So the filmmakers do occasionally succumb to the temptation to overcorrect. In one scene, Dreyman is playing the piano, and we cut to Wiesler listening in, visibly moved. That would probably have been sufficient—that we see Wiesler shed a single tear is almost a bridge too far. But what’s definitely excessive is the return to Dreyman, who utterly unprompted tells his girlfriend something along the lines of: “You know, I believe that nobody who heard this music even once, really heard it, could truly be a bad person.” Sorry, could you say that again? I missed what I’m supposed to be getting from this scene…

I don’t mean to harp too much on this: These little flaws stand out precisely because on the whole, the narrative arc feels so organic that these moments of palpable artifice stand out like the single slightly-flat string in an otherwise perfectly harmonious orchestra. At any rate, they do give us a clear picture of what’s going on with Wiesler.

The central characters in The Lives of Others can at least loosely be fit into the schema of orientations to authority developed by Lee Hamilton and Herbert Kelman in their excellent (if perhaps over-ambitiously titled) study Crimes of Obedience. Christa-Maria is primarily “rule oriented”: She understands, perhaps more acutely than Dreyman, the power of the state to either make or ruin her career and complies with the demands of its officials out of fear. Dreyman is “value oriented”: An idealist and ideasmith, his commitment to the socialist regime is sincere and principled, though contingent precisely because those principles provide an independent standard that the actual state may (indeed, does) fail to live up to. As Czeslaw Milosz notes in The Captive Mind (an excellent companion read for the film, by the by) it is this deepest level of commitment that totalitarian states ultimately demand from members of their intellectual classes.

Wiesler, by contrast, is “role oriented,” which in Kelman and Hamilton’s model makes him the most disposed to blind obedience: Support for the East German regime is not just something he practices (as with Christa-Maria) or even simply believes in (as Dreyman does) but rather a core part of who he is. His turn, then, needs to be understood in the context of this orientation. We see, first, that Wiesler is dismayed to realize that he’s been set on Dreyman because a high-ranking minister has designs on Christa-Maria and wants the writer out of the way. It’s not that Wiesler can have any illusions that this is the worst thing the Stasi does, by a longshot, but it undermines the integrity of his self-image as a Stasi agent; it is not, as he suggests to a superior, “what we signed up for.” His superior is untroubled by this, not because he is a more committed Stasi man, but because he is in one sense less committed, driven more by personal ambition that any deep satisfaction he gets from the role.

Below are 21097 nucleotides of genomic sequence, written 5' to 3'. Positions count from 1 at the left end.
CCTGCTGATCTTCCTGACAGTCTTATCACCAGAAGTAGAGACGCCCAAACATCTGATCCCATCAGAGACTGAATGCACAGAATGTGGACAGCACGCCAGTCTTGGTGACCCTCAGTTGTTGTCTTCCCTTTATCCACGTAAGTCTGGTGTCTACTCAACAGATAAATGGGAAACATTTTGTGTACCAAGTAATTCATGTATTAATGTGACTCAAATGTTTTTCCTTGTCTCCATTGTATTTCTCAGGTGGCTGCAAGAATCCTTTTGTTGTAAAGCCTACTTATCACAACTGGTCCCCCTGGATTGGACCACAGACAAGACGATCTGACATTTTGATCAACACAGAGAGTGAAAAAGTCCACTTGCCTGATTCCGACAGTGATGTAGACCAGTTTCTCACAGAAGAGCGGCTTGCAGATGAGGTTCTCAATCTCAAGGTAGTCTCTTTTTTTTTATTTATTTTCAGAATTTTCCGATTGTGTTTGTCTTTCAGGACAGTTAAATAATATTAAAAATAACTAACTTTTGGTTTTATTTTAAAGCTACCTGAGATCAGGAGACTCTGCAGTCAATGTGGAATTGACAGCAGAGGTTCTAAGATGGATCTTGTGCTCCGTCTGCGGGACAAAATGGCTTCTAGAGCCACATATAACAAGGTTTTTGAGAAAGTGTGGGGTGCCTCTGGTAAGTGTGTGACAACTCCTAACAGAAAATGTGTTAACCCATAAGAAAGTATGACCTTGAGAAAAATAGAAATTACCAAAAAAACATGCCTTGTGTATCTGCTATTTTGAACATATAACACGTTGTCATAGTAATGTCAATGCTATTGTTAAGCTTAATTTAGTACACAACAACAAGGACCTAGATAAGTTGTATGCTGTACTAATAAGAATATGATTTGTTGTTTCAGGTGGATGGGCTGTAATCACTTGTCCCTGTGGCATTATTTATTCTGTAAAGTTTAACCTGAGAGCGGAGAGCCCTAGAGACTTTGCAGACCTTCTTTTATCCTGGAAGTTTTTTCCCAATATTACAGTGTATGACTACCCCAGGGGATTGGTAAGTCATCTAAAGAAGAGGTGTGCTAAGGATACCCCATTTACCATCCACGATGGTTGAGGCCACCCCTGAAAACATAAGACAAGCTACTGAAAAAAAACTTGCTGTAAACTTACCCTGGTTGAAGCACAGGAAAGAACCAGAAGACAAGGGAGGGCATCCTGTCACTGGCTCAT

The more profound source of the change in Wiesler, though, is hinted at by the title. It is not just that his surveillance leads him to feel respect and sympathy, or even love, for Dreyman and Sieland (though there is that). It is rather that his encounter with the artists reveals the possibility of an alternative identity he finds more appealing. Wiesler determines to help Dreyman because he so clearly wants to be Dreyman—a desire most poignantly evidenced when, after a prostitute rebuffs his plea for a postcoital cuddle, he breaks into his subjects’ apartment to sit on the bed they share.

Great emphasis is placed in the film on the role exposure to art plays in Wiesler’s awakening—music, a pilfered book of Brecht poetry. (Compare Richard Rorty on the importance of art for liberal politics in Contingency, Irony, and Solidarity.) And it may be this that strikes observers as implausible, especially given that Dreyman and Sieland are certainly steeped in art, and it is not, in itself, sufficient to motivate their rebellion. Indeed, quite a lot more is needed to account for Wiesler than Dreyman, not merely because he begins so much more tightly bound to the state, but because he comprehends the full consequences of his actions, the extent of the risk he’s taking, in a way that Dreyman never seems to.

But it does make sense if we bear in mind the different orientations of the characters. Dreyman’s change is, in a way, less profound because it flows from the recognition that his core values, which he holds throughout, are not after all being achieved by the regime. Wiesler knows the nature of the regime well enough; for him, it is the values that must change. But because of his role orientation, this cannot really be achieved by an argument or a new understanding, only by his direct apprehension of a way of being different from the one he’s known, through his direct and immersive encounter with “the lives of others.” It’s not that Brecht poetry in itself catalyzes this transformation through its intrinsic beauty, but that it gives Wiesler greater interior access to the people he’s observing and coming to love.

Numerous reviews suggest that Wiesler too falls in love with Christa-Maria over the course of the movie. And maybe he does. But my impression was that this was peripheral: His real romance is with Dreyman, and what he feels for Dreyman’s lover is probably better understood as a way of becoming closer to—becoming—Dreyman—an identification that increases as Wiesler fabricates a play he ascribes to the writer as cover for those times when Dreyman is actually working on his dissident essay. More than a political drama, or even an anti-totalitarian film, this is a story of the strange possibilities of human intimacy under the most unlikely conditions.